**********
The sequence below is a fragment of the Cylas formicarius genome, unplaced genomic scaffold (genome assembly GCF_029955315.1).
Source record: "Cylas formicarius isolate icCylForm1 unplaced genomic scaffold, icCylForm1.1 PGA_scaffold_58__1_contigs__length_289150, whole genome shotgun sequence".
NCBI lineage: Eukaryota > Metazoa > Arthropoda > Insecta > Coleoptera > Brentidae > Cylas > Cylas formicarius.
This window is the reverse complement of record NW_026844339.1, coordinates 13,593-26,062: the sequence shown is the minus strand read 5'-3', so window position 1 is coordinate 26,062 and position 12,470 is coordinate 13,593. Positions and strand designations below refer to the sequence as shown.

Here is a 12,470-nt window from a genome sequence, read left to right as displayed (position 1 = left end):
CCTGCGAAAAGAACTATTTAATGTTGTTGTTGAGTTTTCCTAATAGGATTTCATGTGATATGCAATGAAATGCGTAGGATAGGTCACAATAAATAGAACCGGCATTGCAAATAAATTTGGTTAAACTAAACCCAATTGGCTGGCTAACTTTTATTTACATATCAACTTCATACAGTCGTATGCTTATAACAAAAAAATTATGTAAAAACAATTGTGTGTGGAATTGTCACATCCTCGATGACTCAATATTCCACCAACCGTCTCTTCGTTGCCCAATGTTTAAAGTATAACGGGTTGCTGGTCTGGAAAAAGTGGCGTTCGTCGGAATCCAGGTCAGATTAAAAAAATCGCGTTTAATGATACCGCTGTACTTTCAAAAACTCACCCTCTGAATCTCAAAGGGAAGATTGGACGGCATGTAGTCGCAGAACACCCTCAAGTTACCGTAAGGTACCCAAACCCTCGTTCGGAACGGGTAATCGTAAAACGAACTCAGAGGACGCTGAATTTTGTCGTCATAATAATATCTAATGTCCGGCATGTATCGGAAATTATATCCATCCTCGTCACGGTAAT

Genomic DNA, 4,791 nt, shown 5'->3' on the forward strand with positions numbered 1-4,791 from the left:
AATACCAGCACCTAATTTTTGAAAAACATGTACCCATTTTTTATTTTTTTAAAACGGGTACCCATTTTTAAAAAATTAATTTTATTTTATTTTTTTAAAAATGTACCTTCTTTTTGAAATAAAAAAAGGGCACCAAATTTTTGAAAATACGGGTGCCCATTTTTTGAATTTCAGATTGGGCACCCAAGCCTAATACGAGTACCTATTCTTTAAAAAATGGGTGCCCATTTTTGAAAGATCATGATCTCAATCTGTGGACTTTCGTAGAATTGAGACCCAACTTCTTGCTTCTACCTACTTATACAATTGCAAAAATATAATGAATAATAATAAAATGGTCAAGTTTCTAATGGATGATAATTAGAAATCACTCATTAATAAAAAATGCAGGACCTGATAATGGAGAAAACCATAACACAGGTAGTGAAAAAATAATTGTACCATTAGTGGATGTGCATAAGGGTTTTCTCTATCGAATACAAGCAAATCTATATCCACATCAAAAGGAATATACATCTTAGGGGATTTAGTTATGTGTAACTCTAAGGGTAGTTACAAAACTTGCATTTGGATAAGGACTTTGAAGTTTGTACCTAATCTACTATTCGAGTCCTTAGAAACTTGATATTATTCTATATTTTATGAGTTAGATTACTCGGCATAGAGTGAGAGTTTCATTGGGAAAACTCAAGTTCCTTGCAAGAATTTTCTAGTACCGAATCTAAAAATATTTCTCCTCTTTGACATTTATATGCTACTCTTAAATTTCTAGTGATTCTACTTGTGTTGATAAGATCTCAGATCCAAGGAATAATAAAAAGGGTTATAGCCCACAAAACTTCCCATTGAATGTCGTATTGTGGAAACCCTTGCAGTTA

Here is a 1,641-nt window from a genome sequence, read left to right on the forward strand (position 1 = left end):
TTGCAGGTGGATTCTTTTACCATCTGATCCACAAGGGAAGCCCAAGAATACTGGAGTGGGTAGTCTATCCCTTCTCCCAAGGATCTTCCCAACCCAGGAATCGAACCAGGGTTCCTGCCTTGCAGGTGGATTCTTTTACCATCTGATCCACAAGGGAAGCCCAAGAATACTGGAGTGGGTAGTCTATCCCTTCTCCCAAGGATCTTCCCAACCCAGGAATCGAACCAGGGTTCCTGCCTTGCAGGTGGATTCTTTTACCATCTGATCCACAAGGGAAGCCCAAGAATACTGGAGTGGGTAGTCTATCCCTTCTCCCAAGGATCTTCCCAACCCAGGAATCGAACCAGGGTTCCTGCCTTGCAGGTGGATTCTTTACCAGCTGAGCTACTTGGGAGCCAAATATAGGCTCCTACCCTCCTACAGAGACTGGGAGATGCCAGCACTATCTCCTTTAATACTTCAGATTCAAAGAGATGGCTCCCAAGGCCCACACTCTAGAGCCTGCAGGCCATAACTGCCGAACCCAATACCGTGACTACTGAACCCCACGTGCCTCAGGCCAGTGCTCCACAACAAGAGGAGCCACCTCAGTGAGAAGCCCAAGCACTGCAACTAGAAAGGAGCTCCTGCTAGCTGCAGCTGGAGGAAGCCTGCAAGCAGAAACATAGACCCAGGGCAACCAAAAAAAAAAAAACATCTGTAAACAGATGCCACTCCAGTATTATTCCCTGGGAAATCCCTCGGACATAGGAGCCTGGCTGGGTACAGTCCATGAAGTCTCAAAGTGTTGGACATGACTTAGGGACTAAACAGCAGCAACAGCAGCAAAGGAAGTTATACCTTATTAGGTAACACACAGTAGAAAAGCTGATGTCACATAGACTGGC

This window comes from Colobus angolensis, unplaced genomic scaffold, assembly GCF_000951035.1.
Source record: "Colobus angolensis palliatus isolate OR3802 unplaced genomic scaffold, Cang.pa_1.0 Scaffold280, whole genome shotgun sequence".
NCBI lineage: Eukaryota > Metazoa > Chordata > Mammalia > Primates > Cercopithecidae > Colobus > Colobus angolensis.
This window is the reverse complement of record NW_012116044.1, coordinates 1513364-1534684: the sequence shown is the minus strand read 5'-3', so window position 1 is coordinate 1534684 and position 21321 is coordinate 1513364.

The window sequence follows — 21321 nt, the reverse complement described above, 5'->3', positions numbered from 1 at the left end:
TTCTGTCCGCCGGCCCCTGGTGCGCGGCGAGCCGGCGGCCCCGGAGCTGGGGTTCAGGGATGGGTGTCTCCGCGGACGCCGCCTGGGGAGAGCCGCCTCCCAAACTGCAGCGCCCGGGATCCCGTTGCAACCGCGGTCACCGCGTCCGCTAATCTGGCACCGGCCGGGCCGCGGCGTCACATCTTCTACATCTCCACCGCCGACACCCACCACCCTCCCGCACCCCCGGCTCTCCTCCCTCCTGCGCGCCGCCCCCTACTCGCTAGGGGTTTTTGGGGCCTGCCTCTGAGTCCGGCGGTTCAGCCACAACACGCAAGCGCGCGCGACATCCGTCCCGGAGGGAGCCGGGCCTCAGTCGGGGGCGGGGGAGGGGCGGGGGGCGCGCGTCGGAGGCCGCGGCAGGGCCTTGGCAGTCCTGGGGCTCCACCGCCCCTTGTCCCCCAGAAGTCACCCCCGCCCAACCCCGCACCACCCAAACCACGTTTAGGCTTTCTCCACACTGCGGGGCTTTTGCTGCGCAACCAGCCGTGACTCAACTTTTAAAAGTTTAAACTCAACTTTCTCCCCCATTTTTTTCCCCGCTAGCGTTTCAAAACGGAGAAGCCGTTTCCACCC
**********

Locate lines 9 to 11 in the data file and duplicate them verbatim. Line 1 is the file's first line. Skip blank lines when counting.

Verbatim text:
Here is a 1,641-nt window from a genome sequence, read left to right on the forward strand (position 1 = left end):
TTGCAGGTGGATTCTTTTACCATCTGATCCACAAGGGAAGCCCAAGAATACTGGAGTGGGTAGTCTATCCCTTCTCCCAAGGATCTTCCCAACCCAGGAATCGAACCAGGGTTCCTGCCTTGCAGGTGGATTCTTTTACCATCTGATCCACAAGGGAAGCCCAAGAATACTGGAGTGGGTAGTCTATCCCTTCTCCCAAGGATCTTCCCAACCCAGGAATCGAACCAGGGTTCCTGCCTTGCAGGTGGATTCTTTTACCATCTGATCCACAAGGGAAGCCCAAGAATACTGGAGTGGGTAGTCTATCCCTTCTCCCAAGGATCTTCCCAACCCAGGAATCGAACCAGGGTTCCTGCCTTGCAGGTGGATTCTTTACCAGCTGAGCTACTTGGGAGCCAAATATAGGCTCCTACCCTCCTACAGAGACTGGGAGATGCCAGCACTATCTCCTTTAATACTTCAGATTCAAAGAGATGGCTCCCAAGGCCCACACTCTAGAGCCTGCAGGCCATAACTGCCGAACCCAATACCGTGACTACTGAACCCCACGTGCCTCAGGCCAGTGCTCCACAACAAGAGGAGCCACCTCAGTGAGAAGCCCAAGCACTGCAACTAGAAAGGAGCTCCTGCTAGCTGCAGCTGGAGGAAGCCTGCAAGCAGAAACATAGACCCAGGGCAACCAAAAAAAAAAAAACATCTGTAAACAGATGCCACTCCAGTATTATTCCCTGGGAAATCCCTCGGACATAGGAGCCTGGCTGGGTACAGTCCATGAAGTCTCAAAGTGTTGGACATGACTTAGGGACTAAACAGCAGCAACAGCAGCAAAGGAAGTTATACCTTATTAGGTAACACACAGTAGAAAAGCTGATGTCACATAGACTGGC

This window comes from Colobus angolensis, unplaced genomic scaffold, assembly GCF_000951035.1.